MTA’s Congestion Pricing in NYC Will Start June 30

The first congestion pricing program in the United States will begin in New York City on June 30, the Metropolitan Transportation Authority announced on Friday, signaling the possible end of a bitter fight over a plan that promises to ease some of the worst traffic in the nation.

With months still to go before the program’s scheduled rollout, legal and political clashes still threaten to dilute or stop it altogether. A growing number of opponents — including Gov. Philip D. Murphy of New Jersey, influential unions and some elected New York City officials — have ratcheted up a long-running effort to keep congestion pricing from taking effect.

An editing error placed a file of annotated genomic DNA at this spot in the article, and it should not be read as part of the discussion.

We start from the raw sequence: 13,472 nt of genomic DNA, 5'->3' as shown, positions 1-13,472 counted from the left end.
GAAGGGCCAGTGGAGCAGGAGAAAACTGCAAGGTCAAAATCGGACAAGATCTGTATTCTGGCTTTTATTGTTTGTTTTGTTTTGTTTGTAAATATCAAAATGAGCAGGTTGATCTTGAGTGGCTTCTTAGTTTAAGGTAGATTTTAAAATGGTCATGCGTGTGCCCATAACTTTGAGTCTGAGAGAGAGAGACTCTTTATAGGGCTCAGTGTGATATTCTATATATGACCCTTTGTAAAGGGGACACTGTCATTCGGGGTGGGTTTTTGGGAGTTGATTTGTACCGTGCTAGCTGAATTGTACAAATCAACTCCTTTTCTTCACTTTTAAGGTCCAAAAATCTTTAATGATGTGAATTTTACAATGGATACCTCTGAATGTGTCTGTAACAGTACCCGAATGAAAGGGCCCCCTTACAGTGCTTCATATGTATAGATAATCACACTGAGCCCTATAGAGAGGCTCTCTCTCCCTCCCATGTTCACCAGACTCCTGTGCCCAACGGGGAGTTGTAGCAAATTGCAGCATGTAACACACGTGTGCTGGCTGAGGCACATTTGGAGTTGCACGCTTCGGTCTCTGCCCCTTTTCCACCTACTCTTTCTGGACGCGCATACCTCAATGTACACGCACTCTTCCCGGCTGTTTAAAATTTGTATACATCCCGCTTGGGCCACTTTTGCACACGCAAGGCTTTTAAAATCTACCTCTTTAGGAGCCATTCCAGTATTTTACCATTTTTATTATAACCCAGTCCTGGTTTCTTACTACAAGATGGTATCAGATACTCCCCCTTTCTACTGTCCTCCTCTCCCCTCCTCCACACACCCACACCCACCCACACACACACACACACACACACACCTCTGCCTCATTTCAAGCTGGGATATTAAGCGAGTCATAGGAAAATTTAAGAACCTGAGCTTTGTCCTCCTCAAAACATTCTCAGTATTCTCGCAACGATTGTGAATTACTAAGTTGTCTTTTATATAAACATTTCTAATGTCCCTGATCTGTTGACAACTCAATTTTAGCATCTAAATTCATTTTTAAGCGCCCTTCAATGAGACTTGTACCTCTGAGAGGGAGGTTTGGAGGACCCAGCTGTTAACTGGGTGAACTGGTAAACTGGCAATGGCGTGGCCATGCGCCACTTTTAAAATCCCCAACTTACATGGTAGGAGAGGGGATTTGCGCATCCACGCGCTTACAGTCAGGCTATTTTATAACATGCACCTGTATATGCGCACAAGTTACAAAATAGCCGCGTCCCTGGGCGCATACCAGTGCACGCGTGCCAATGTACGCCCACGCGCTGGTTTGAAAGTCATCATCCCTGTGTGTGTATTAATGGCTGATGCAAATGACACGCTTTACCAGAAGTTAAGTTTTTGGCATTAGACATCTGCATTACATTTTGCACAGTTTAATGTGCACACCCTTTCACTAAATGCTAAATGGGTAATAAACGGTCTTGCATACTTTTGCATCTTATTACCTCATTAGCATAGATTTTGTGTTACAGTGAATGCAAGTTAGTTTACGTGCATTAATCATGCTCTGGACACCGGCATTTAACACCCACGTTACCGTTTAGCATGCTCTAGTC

The authority, which operates the city’s mass transit system, also said on Friday that it had opened an application portal for the program’s highly coveted discounts and exemptions. A website will guide drivers on who qualifies and how to apply.

Under the program, most passenger cars will be charged $15 a day to enter a congestion zone below 60th Street in Manhattan. Trucks would pay $24 or $36, depending on their size. Taxi fares would increase by $1.25, and Uber and Lyft fares would rise by $2.50.

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